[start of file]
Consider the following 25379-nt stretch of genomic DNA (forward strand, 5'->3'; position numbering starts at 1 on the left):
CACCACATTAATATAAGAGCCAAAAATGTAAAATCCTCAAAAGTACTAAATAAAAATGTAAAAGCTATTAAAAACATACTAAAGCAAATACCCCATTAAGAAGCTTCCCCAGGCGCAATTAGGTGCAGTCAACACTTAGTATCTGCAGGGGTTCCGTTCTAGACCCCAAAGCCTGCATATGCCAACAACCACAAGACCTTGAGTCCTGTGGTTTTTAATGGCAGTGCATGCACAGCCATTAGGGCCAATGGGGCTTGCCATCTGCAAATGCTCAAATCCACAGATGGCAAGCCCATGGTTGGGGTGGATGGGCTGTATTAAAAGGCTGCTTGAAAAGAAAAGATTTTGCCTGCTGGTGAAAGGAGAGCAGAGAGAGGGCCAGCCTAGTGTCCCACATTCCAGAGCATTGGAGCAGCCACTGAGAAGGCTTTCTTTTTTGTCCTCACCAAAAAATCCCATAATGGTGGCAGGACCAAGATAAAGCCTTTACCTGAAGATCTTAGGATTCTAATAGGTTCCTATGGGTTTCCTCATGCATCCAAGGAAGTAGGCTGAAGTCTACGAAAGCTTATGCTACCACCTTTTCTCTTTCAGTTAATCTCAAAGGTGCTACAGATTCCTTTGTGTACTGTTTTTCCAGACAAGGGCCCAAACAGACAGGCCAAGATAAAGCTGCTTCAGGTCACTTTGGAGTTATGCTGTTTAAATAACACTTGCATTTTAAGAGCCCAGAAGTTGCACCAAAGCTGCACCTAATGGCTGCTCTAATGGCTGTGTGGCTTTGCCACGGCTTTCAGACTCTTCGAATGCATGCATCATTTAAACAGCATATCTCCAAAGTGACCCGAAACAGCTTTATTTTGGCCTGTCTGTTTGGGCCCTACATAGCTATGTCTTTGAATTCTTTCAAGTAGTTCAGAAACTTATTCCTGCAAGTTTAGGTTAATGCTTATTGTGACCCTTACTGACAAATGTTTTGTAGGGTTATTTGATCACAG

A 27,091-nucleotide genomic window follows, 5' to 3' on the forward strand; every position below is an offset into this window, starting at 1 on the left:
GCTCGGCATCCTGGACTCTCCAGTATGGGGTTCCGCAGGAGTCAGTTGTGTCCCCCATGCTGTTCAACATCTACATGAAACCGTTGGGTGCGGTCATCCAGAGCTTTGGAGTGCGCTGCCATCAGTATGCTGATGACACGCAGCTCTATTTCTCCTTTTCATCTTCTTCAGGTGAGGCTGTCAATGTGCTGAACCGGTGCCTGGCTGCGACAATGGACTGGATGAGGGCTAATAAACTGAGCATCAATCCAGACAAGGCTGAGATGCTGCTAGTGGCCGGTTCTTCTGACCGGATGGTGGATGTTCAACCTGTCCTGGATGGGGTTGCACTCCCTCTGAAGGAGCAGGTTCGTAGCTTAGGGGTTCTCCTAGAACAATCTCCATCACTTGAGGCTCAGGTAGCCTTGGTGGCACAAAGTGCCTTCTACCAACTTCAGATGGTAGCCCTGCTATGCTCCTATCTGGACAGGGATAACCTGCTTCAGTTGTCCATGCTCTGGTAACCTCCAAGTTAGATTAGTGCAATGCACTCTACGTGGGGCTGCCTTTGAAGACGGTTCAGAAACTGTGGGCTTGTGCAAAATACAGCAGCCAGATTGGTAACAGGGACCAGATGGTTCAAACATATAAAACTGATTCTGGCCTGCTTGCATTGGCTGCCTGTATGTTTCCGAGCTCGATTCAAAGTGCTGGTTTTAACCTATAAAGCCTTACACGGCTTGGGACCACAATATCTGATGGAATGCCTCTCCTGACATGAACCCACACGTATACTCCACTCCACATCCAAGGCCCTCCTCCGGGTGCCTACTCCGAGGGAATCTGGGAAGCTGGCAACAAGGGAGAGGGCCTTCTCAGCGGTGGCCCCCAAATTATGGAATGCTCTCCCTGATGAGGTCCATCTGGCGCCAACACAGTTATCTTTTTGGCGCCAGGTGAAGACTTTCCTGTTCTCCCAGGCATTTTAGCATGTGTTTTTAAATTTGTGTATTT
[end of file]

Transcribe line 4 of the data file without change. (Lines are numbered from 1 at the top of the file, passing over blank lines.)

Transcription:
GCTCGGCATCCTGGACTCTCCAGTATGGGGTTCCGCAGGAGTCAGTTGTGTCCCCCATGCTGTTCAACATCTACATGAAACCGTTGGGTGCGGTCATCCAGAGCTTTGGAGTGCGCTGCCATCAGTATGCTGATGACACGCAGCTCTATTTCTCCTTTTCATCTTCTTCAGGTGAGGCTGTCAATGTGCTGAACCGGTGCCTGGCTGCGACAATGGACTGGATGAGGGCTAATAAACTGAGCATCAATCCAGACAAGGCTGAGATGCTGCTAGTGGCCGGTTCTTCTGACCGGATGGTGGATGTTCAACCTGTCCTGGATGGGGTTGCACTCCCTCTGAAGGAGCAGGTTCGTAGCTTAGGGGTTCTCCTAGAACAATCTCCATCACTTGAGGCTCAGGTAGCCTTGGTGGCACAAAGTGCCTTCTACCAACTTCAGATGGTAGCCCTGCTATGCTCCTATCTGGACAGGGATAACCTGCTTCAGTTGTCCATGCTCTGGTAACCTCCAAGTTAGATTAGTGCAATGCACTCTACGTGGGGCTGCCTTTGAAGACGGTTCAGAAACTGTGGGCTTGTGCAAAATACAGCAGCCAGATTGGTAACAGGGACCAGATGGTTCAAACATATAAAACTGATTCTGGCCTGCTTGCATTGGCTGCCTGTATGTTTCCGAGCTCGATTCAAAGTGCTGGTTTTAACCTATAAAGCCTTACACGGCTTGGGACCACAATATCTGATGGAATGCCTCTCCTGACATGAACCCACACGTATACTCCACTCCACATCCAAGGCCCTCCTCCGGGTGCCTACTCCGAGGGAATCTGGGAAGCTGGCAACAAGGGAGAGGGCCTTCTCAGCGGTGGCCCCCAAATTATGGAATGCTCTCCCTGATGAGGTCCATCTGGCGCCAACACAGTTATCTTTTTGGCGCCAGGTGAAGACTTTCCTGTTCTCCCAGGCATTTTAGCATGTGTTTTTAAATTTGTGTATTT